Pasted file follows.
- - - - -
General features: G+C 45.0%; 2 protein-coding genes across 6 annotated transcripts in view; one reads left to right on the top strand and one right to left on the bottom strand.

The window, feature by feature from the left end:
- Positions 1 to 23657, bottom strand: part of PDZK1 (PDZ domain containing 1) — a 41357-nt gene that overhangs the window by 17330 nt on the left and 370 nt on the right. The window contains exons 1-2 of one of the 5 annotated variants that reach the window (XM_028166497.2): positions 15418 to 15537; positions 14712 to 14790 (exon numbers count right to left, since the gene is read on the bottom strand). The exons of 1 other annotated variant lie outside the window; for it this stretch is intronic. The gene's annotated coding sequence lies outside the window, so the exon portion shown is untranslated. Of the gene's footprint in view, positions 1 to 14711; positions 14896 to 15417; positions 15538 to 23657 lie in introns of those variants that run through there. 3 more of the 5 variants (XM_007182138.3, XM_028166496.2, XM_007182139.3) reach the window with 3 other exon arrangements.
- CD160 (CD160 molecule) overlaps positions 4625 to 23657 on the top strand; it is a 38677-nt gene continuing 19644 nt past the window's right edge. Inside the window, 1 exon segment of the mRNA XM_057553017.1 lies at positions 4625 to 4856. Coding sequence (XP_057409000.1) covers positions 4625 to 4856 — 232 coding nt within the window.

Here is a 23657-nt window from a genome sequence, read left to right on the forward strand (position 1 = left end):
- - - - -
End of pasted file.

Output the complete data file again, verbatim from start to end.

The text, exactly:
General features: G+C 45.0%; 2 protein-coding genes across 6 annotated transcripts in view; one reads left to right on the top strand and one right to left on the bottom strand.

The window, feature by feature from the left end:
- Positions 1 to 23657, bottom strand: part of PDZK1 (PDZ domain containing 1) — a 41357-nt gene that overhangs the window by 17330 nt on the left and 370 nt on the right. The window contains exons 1-2 of one of the 5 annotated variants that reach the window (XM_028166497.2): positions 15418 to 15537; positions 14712 to 14790 (exon numbers count right to left, since the gene is read on the bottom strand). The exons of 1 other annotated variant lie outside the window; for it this stretch is intronic. The gene's annotated coding sequence lies outside the window, so the exon portion shown is untranslated. Of the gene's footprint in view, positions 1 to 14711; positions 14896 to 15417; positions 15538 to 23657 lie in introns of those variants that run through there. 3 more of the 5 variants (XM_007182138.3, XM_028166496.2, XM_007182139.3) reach the window with 3 other exon arrangements.
- CD160 (CD160 molecule) overlaps positions 4625 to 23657 on the top strand; it is a 38677-nt gene continuing 19644 nt past the window's right edge. Inside the window, 1 exon segment of the mRNA XM_057553017.1 lies at positions 4625 to 4856. Coding sequence (XP_057409000.1) covers positions 4625 to 4856 — 232 coding nt within the window.

Here is a 23657-nt window from a genome sequence, read left to right on the forward strand (position 1 = left end):